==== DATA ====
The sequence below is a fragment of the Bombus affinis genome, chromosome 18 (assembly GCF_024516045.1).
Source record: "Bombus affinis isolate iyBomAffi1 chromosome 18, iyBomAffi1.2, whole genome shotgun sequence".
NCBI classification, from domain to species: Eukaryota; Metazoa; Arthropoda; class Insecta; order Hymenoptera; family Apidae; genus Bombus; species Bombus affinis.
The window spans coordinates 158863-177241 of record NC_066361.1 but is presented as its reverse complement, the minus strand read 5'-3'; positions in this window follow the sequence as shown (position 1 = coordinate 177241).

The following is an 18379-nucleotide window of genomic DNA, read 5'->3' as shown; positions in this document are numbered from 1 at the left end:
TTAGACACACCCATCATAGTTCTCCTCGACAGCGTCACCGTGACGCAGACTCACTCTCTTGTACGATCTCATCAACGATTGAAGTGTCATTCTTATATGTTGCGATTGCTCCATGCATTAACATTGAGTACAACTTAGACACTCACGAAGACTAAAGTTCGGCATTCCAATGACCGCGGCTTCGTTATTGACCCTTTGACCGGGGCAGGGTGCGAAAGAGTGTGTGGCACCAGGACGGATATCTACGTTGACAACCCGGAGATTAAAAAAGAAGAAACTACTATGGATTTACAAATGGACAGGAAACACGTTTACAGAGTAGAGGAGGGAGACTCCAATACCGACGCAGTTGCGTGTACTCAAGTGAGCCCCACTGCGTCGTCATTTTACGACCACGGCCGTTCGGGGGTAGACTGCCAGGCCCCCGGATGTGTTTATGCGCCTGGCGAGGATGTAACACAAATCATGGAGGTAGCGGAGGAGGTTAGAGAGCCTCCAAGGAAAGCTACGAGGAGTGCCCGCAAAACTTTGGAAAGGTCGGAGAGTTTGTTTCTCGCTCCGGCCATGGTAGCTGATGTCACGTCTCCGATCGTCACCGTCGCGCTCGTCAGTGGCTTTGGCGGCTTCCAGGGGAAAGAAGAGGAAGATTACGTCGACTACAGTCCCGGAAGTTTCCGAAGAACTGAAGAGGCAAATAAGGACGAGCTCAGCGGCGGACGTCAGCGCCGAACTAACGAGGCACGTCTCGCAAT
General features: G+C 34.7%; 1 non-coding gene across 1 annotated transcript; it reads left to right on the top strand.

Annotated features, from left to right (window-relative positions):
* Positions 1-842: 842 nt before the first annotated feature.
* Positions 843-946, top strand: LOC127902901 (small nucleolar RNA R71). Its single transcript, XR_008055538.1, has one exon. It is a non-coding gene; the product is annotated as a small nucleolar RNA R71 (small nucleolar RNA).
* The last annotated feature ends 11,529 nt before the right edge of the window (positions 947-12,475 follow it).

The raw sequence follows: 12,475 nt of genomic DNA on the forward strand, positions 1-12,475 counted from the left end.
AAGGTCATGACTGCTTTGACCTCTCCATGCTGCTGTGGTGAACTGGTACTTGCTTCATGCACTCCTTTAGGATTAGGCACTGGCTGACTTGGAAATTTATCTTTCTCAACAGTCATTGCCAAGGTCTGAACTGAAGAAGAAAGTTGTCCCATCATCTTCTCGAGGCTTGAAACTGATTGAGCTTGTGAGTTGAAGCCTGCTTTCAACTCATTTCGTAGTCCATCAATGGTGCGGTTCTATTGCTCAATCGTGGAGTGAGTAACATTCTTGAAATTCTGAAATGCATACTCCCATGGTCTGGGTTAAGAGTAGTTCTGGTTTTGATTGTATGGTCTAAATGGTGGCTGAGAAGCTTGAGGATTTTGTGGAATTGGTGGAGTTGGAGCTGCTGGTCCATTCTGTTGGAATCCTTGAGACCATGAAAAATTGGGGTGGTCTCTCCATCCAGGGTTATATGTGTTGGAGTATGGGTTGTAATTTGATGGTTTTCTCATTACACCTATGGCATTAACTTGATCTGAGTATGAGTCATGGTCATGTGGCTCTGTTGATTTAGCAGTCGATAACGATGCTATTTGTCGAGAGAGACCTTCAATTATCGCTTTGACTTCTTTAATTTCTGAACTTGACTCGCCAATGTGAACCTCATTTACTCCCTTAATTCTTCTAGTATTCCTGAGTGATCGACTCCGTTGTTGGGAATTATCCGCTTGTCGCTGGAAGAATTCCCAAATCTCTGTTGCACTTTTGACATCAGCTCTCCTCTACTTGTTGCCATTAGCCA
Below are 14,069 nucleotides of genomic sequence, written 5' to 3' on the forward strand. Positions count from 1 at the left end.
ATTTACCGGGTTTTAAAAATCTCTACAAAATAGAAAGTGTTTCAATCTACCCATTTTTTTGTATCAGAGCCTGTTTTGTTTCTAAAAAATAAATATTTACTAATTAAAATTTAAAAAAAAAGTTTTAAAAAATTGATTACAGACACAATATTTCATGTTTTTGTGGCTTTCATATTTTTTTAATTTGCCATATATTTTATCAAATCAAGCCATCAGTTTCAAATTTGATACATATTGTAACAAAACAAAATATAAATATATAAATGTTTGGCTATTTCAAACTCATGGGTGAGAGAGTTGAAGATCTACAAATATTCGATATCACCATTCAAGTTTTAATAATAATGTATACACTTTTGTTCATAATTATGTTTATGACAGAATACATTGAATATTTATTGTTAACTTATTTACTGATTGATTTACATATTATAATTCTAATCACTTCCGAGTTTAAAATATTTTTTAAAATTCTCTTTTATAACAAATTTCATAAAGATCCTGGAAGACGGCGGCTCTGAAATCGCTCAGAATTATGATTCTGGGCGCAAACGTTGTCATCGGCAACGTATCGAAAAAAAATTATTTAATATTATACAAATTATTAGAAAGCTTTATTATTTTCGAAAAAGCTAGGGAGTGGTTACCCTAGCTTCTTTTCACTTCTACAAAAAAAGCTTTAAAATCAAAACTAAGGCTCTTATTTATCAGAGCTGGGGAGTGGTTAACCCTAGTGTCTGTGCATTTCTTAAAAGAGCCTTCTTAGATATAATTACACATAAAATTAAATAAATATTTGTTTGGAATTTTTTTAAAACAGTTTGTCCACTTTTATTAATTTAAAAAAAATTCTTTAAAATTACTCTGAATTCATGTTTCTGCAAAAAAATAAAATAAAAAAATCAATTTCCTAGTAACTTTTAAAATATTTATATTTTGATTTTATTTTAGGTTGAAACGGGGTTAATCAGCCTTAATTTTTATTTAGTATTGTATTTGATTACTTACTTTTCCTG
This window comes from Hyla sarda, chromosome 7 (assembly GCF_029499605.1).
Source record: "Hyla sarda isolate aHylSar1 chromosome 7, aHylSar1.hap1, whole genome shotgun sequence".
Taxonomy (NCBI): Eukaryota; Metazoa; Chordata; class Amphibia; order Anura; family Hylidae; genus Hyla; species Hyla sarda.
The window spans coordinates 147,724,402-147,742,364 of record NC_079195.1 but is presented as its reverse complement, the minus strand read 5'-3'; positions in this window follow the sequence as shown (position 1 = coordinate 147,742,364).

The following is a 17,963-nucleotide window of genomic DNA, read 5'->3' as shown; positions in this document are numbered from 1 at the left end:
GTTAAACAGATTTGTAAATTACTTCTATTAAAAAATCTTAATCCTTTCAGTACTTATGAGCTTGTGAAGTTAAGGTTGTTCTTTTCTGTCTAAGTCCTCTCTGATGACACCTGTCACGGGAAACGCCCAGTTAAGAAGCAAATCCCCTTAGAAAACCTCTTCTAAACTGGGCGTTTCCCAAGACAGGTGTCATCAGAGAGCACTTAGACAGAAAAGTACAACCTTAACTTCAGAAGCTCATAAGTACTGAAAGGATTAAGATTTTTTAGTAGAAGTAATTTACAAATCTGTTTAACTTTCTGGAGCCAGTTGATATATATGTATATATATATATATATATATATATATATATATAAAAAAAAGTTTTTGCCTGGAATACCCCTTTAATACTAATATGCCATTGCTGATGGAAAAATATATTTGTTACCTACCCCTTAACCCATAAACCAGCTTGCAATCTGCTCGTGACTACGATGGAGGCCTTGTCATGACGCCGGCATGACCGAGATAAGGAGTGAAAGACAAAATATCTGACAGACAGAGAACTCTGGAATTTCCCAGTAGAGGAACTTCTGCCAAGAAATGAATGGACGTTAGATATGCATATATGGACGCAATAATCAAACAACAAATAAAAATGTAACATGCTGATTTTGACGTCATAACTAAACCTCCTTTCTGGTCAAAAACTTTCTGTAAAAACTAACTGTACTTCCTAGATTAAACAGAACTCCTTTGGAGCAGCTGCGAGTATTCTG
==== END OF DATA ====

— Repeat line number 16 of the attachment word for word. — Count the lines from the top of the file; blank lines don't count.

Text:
This window comes from Hyla sarda, chromosome 7 (assembly GCF_029499605.1).